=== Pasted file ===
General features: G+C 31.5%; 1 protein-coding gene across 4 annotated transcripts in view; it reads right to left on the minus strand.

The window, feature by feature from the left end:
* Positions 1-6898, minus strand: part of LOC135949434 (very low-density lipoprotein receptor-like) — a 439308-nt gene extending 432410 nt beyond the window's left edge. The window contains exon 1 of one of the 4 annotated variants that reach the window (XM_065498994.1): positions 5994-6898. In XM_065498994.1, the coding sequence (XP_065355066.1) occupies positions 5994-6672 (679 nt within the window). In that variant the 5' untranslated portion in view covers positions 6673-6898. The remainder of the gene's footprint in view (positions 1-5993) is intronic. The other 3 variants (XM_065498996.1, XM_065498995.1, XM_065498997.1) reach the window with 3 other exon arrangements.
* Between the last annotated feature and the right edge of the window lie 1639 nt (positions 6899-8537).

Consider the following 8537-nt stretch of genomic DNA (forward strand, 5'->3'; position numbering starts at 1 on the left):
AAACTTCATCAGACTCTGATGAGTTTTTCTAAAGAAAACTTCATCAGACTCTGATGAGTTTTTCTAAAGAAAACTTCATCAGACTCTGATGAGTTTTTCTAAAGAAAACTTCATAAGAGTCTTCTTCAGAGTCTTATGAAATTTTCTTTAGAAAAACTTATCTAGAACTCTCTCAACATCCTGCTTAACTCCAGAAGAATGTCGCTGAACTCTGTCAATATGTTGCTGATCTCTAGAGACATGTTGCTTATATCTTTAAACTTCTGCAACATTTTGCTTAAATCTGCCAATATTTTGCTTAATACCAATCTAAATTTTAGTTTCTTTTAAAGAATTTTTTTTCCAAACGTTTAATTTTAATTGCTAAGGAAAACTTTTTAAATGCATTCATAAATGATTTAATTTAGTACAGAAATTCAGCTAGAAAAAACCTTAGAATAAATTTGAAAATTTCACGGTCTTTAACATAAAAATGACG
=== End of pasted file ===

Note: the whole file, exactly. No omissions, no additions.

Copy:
General features: G+C 31.5%; 1 protein-coding gene across 4 annotated transcripts in view; it reads right to left on the minus strand.

The window, feature by feature from the left end:
* Positions 1-6898, minus strand: part of LOC135949434 (very low-density lipoprotein receptor-like) — a 439308-nt gene extending 432410 nt beyond the window's left edge. The window contains exon 1 of one of the 4 annotated variants that reach the window (XM_065498994.1): positions 5994-6898. In XM_065498994.1, the coding sequence (XP_065355066.1) occupies positions 5994-6672 (679 nt within the window). In that variant the 5' untranslated portion in view covers positions 6673-6898. The remainder of the gene's footprint in view (positions 1-5993) is intronic. The other 3 variants (XM_065498996.1, XM_065498995.1, XM_065498997.1) reach the window with 3 other exon arrangements.
* Between the last annotated feature and the right edge of the window lie 1639 nt (positions 6899-8537).

Consider the following 8537-nt stretch of genomic DNA (forward strand, 5'->3'; position numbering starts at 1 on the left):
AAACTTCATCAGACTCTGATGAGTTTTTCTAAAGAAAACTTCATCAGACTCTGATGAGTTTTTCTAAAGAAAACTTCATCAGACTCTGATGAGTTTTTCTAAAGAAAACTTCATAAGAGTCTTCTTCAGAGTCTTATGAAATTTTCTTTAGAAAAACTTATCTAGAACTCTCTCAACATCCTGCTTAACTCCAGAAGAATGTCGCTGAACTCTGTCAATATGTTGCTGATCTCTAGAGACATGTTGCTTATATCTTTAAACTTCTGCAACATTTTGCTTAAATCTGCCAATATTTTGCTTAATACCAATCTAAATTTTAGTTTCTTTTAAAGAATTTTTTTTCCAAACGTTTAATTTTAATTGCTAAGGAAAACTTTTTAAATGCATTCATAAATGATTTAATTTAGTACAGAAATTCAGCTAGAAAAAACCTTAGAATAAATTTGAAAATTTCACGGTCTTTAACATAAAAATGACG